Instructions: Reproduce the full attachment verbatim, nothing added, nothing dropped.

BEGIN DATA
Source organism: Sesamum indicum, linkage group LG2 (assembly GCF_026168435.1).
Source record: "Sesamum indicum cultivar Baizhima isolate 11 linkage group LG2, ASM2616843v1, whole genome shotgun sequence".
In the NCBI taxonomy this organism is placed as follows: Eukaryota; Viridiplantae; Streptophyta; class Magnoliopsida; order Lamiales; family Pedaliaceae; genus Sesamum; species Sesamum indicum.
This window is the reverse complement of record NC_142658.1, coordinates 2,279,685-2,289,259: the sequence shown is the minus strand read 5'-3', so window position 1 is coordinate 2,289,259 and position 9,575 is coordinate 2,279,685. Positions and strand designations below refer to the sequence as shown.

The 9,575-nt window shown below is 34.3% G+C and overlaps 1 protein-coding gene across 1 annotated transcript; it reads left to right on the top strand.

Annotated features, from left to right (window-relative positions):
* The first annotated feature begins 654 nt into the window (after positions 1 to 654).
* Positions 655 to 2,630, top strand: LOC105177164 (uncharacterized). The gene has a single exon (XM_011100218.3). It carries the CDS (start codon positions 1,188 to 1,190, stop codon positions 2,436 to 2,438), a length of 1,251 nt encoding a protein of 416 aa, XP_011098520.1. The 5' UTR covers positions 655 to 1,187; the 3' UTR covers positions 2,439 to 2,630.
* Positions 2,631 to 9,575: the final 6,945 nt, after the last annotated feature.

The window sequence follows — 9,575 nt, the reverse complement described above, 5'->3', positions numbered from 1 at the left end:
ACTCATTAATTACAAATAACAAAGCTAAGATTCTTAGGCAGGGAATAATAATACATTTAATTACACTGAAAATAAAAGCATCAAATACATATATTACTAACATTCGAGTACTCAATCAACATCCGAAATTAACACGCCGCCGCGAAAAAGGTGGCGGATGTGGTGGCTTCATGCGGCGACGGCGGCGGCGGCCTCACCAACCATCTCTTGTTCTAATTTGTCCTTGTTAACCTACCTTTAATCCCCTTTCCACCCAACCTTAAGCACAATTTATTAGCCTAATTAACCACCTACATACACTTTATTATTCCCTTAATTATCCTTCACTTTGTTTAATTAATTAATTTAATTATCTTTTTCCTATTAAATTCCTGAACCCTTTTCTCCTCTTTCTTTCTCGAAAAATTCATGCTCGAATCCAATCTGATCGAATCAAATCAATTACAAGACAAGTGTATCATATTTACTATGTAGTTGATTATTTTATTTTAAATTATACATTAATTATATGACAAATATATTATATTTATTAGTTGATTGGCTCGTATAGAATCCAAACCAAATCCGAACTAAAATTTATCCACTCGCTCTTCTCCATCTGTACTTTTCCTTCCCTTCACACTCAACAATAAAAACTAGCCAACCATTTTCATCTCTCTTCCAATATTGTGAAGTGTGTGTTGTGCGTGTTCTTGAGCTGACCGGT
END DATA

Source organism: Sesamum indicum, linkage group LG2 (assembly GCF_026168435.1).
Source record: "Sesamum indicum cultivar Baizhima isolate 11 linkage group LG2, ASM2616843v1, whole genome shotgun sequence".
In the NCBI taxonomy this organism is placed as follows: Eukaryota; Viridiplantae; Streptophyta; class Magnoliopsida; order Lamiales; family Pedaliaceae; genus Sesamum; species Sesamum indicum.
This window is the reverse complement of record NC_142658.1, coordinates 2,279,685-2,289,259: the sequence shown is the minus strand read 5'-3', so window position 1 is coordinate 2,289,259 and position 9,575 is coordinate 2,279,685. Positions and strand designations below refer to the sequence as shown.

The 9,575-nt window shown below is 34.3% G+C and overlaps 1 protein-coding gene across 1 annotated transcript; it reads left to right on the top strand.

Annotated features, from left to right (window-relative positions):
* The first annotated feature begins 654 nt into the window (after positions 1 to 654).
* Positions 655 to 2,630, top strand: LOC105177164 (uncharacterized). The gene has a single exon (XM_011100218.3). It carries the CDS (start codon positions 1,188 to 1,190, stop codon positions 2,436 to 2,438), a length of 1,251 nt encoding a protein of 416 aa, XP_011098520.1. The 5' UTR covers positions 655 to 1,187; the 3' UTR covers positions 2,439 to 2,630.
* Positions 2,631 to 9,575: the final 6,945 nt, after the last annotated feature.

The window sequence follows — 9,575 nt, the reverse complement described above, 5'->3', positions numbered from 1 at the left end:
ACTCATTAATTACAAATAACAAAGCTAAGATTCTTAGGCAGGGAATAATAATACATTTAATTACACTGAAAATAAAAGCATCAAATACATATATTACTAACATTCGAGTACTCAATCAACATCCGAAATTAACACGCCGCCGCGAAAAAGGTGGCGGATGTGGTGGCTTCATGCGGCGACGGCGGCGGCGGCCTCACCAACCATCTCTTGTTCTAATTTGTCCTTGTTAACCTACCTTTAATCCCCTTTCCACCCAACCTTAAGCACAATTTATTAGCCTAATTAACCACCTACATACACTTTATTATTCCCTTAATTATCCTTCACTTTGTTTAATTAATTAATTTAATTATCTTTTTCCTATTAAATTCCTGAACCCTTTTCTCCTCTTTCTTTCTCGAAAAATTCATGCTCGAATCCAATCTGATCGAATCAAATCAATTACAAGACAAGTGTATCATATTTACTATGTAGTTGATTATTTTATTTTAAATTATACATTAATTATATGACAAATATATTATATTTATTAGTTGATTGGCTCGTATAGAATCCAAACCAAATCCGAACTAAAATTTATCCACTCGCTCTTCTCCATCTGTACTTTTCCTTCCCTTCACACTCAACAATAAAAACTAGCCAACCATTTTCATCTCTCTTCCAATATTGTGAAGTGTGTGTTGTGCGTGTTCTTGAGCTGACCGGT